Sunday, October 25

Caitlin Finley and Will Woodson resume their Facebook Live cocktail hour and a half, Sunday at 5 p.m. Watch it here. You can also watch it on YouTube. We’ve written about Caitlin and Will recently. Be sure to catch their wonderful traditional Irish tunes.

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Learn the Story of County Mayo and Tales of the Vikings

Ireland has a rich and often violent history, from the legendary exploits of Gráinne O’Malley, County Mayo’s infamous pirate queen to St. Patrick’s pilgrimage to the top of the rugged holy mountain Croagh Patrick, and from the Viking raids to their ignominious defeat by high king Brian Boru at the Battle of Clontarf.

Some of us know some of that history, but few of us know it as deeply and as comprehensively as Sean Murphy, a native Dubliner who came to the United States in 2005. If you want to know more, then he’s all too willing to share.

Starting November 5 and continuing for three Thursdays afterward, Murphy is hosting three Zoom-based, hour and a half-long evening classes, one on the history of County Mayo; the other tracing the history of the Viking incursions into Ireland from 795 to 1014 A.D. The cost for each class is $80.

Murphy, of Cape Cod, Mass., has a varied academic background. His initial degree was in science, math and physics, followed by a degree in world politics and philosophy. At a later stage, he took a degree in accounting. He was also involved in local politics in Dublin as a member of the Dublin City Development Board, helping to draw together strategic plans for Dublin City from 2002 to 2012.

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Food & Drink

Dinner Is Served … at the Irish Center

Little neck clams. Irish stew. Guinness braised brisket and cabbage. Roasted half chicken. Pan pizza. Vegan meatloaf. Homemade brownies with vanilla ice cream and whipped cream.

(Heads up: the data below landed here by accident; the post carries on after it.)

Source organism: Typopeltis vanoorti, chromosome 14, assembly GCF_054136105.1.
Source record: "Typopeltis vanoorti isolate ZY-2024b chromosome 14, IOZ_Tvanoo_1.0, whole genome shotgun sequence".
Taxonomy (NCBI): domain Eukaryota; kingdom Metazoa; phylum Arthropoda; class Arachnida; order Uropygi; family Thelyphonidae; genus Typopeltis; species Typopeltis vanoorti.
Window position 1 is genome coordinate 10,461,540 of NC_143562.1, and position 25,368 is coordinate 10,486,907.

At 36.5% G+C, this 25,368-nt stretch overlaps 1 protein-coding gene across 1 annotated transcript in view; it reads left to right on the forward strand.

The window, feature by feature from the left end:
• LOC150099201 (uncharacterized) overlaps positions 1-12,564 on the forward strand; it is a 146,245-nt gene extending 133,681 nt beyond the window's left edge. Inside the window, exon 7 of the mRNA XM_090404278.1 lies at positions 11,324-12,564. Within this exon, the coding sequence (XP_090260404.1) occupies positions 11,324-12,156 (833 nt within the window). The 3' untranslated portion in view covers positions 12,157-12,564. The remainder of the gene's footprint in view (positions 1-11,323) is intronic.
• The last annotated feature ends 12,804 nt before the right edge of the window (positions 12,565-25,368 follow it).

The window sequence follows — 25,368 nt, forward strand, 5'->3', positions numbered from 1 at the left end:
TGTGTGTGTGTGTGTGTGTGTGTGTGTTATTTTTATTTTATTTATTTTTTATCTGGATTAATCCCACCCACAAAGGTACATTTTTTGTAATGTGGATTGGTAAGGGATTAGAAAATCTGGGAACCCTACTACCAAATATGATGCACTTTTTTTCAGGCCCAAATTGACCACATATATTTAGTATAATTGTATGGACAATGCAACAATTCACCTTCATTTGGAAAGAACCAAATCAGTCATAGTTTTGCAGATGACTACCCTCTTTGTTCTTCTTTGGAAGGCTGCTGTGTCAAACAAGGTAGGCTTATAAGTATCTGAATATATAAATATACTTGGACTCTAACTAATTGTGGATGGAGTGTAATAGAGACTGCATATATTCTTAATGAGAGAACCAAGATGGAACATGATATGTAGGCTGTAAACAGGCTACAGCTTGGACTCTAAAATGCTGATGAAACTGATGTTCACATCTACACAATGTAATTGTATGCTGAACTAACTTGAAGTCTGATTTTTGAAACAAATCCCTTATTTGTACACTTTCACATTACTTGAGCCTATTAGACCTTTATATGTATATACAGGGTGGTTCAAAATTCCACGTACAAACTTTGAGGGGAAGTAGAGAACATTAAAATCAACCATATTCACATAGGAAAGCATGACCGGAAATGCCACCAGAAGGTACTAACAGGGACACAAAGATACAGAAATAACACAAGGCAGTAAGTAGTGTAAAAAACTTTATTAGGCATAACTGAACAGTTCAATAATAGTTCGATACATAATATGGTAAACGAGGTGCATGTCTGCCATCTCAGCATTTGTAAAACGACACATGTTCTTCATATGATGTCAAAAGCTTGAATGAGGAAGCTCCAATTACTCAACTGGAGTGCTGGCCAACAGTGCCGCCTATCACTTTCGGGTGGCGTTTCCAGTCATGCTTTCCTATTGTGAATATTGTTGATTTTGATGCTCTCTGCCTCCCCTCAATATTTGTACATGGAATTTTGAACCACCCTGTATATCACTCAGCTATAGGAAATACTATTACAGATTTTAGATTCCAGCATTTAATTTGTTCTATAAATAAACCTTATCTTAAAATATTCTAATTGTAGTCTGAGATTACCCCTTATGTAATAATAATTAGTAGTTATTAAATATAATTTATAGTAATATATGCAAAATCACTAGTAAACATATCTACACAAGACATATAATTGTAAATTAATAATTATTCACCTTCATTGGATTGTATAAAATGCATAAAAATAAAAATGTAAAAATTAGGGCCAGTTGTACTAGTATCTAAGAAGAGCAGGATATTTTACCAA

Is your mouth watering yet?

Save your whetted appetite for a new restaurant, opening in the cozy Fireside Room at the Commodore John Barry Arts and Cultural Center (the Irish Center). It’s called The Commodore, and it’s opening for a soft launch October 29 and November 1.

All of those delicious dishes and more are on the menu. And, of course, you are cordially invited.

This is a “soft” opening, meant to refine the concept, with plans to open on a regular basis afterward.

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How to Be Irish in Philly

How to Be Irish in Philly This Week

Here’s another week with a nice mix of virtual and in-person events.

Let’s get to it:

Friday, October 16

Irish singer Mary Courtney is back with her weekly concert, streaming live to Facebook, tonight at 6 p.m. Tune in here:

Also, kicking off at 7 p.m., it’s Friday Night Virtual Bingo hosted by the Tyrone Society of Philadelphia. (And every Friday night through November 20, FYI.) For $10 per night, you get to play five games of bingo. Cash prizes are based on how many people sign up to play. All the details are here.